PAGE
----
Photo Credit: Kevork Djansezian/Getty Images
New Jersey governor Chris Christie yesterday quelled all the speculation, announcing, "New Jersey, whether you like it or not, you're stuck with me," at a press conference where he explained he wasn't ready to trade his current gig for a shot at the White House. Hopefully, this will put an end to the non-stop headlines wondering whether he was just too overweight to win.
Christie has said he isn't bothered by comedians who mock his weight, according to a story in The New York Times. But he also said he was annoyed by pundits who've suggested his weight would be a challenge in a presidential race. "They further stigmatize people in a way that is really irrelevant to people’s ability to do a particular job," he said in the Times article. "Those are the people that we should really look down upon."
I can think of lots of reasons why Christie wouldn't make the best president, but his weight should never have entered into it -- and frankly, even with everything we know about size discrimination, it's stunning to realize how much his size would have been a big, fat problem.
When presidential candidates spend too much time windsurfing or sound like they've had too much book learning, political pundits say they're too elite, too unrelatable, too out of touch with the reality facing the average American. This is why the Republicans have a proud tradition of rallying around candidates -- George Bush, Sarah Palin, and in recent weeks, Rick Perry -- who have a folksy, down home charm and willingness to defend your freedom to drink beer and eat fast food. But what do we think when it comes to a candidate who not only wants to drink beer and eat fast food with us, but actually looks just like two-thirds of Americans? Then we worry he's not going to seem presidential enough.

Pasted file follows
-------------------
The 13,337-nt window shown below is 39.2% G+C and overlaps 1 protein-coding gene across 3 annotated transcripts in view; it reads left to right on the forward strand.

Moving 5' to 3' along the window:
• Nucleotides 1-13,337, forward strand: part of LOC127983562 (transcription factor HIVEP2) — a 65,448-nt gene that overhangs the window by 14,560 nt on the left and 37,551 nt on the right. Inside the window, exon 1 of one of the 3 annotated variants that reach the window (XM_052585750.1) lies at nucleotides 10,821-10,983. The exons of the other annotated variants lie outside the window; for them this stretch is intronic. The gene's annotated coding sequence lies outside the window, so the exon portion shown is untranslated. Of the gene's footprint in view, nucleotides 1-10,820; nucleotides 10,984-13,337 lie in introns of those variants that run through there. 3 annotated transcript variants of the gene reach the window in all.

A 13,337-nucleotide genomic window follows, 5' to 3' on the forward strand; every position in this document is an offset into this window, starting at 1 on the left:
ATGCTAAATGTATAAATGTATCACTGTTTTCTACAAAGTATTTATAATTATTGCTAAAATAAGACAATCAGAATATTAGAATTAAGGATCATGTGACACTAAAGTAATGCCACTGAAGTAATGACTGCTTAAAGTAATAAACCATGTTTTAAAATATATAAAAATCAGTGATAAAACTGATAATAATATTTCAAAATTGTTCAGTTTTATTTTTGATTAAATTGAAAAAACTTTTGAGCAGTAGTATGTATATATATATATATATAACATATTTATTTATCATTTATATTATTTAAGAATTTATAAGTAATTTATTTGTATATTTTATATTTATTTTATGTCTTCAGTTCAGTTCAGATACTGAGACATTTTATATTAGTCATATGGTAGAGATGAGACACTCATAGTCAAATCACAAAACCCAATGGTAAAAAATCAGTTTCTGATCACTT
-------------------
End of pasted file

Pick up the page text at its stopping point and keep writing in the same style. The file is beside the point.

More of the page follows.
You can make the health argument: Being president is a pretty important job and, as any West Wing fan knows, you don't want someone with a ton of health complications running the show. Christie does have asthma (a chronic, though manageable, medical condition that also impacts 20 million of his fellow Americans, not all of whom are obese). But we've had presidents with health problems -- like, say, FDR? -- who still managed to get the job done.
Plus, while we like our presidents healthy, we don't want them to get too hot and bothered about health issues. President Obama, like plenty of presidents before him, struggles with a nicotine addiction -- and we all shrug and say, well heck, it's a pretty stressful job. And when Michele Obama pushes for better nutrition in schools, her critics get in a lather about how she's taking away our fundamental freedom to eat doughnuts.
For that matter, Christie wouldn't have been our first fat president: Forbes reports that Taft had a Body Mass Index of 42.3, Cleveland 34.6, McKinley 31.1, Taylor 30.2, Teddy Roosevelt, 30.2, and -- wait for it! -- Bill Clinton, 28.3. (On the BMI scale, anything over 24.9 is overweight; 30 and over counts as obese.)
So this isn't about whether Christie's size would make him unfit to hold executive office. This is about our nation's colossal body image crisis (among many other crises, of course). As much as we want political superstars who are just like us, we don't want to be reminded what we're really like -- because we're so busy buying into the idea that we should be thinner.
Which is a shame. Because body size has absolutely nothing to do with presidential prowess. And the next fat candidate may be someone Americans should really sit up and take notice of -- if we're ready to look beyond our own preconceptions.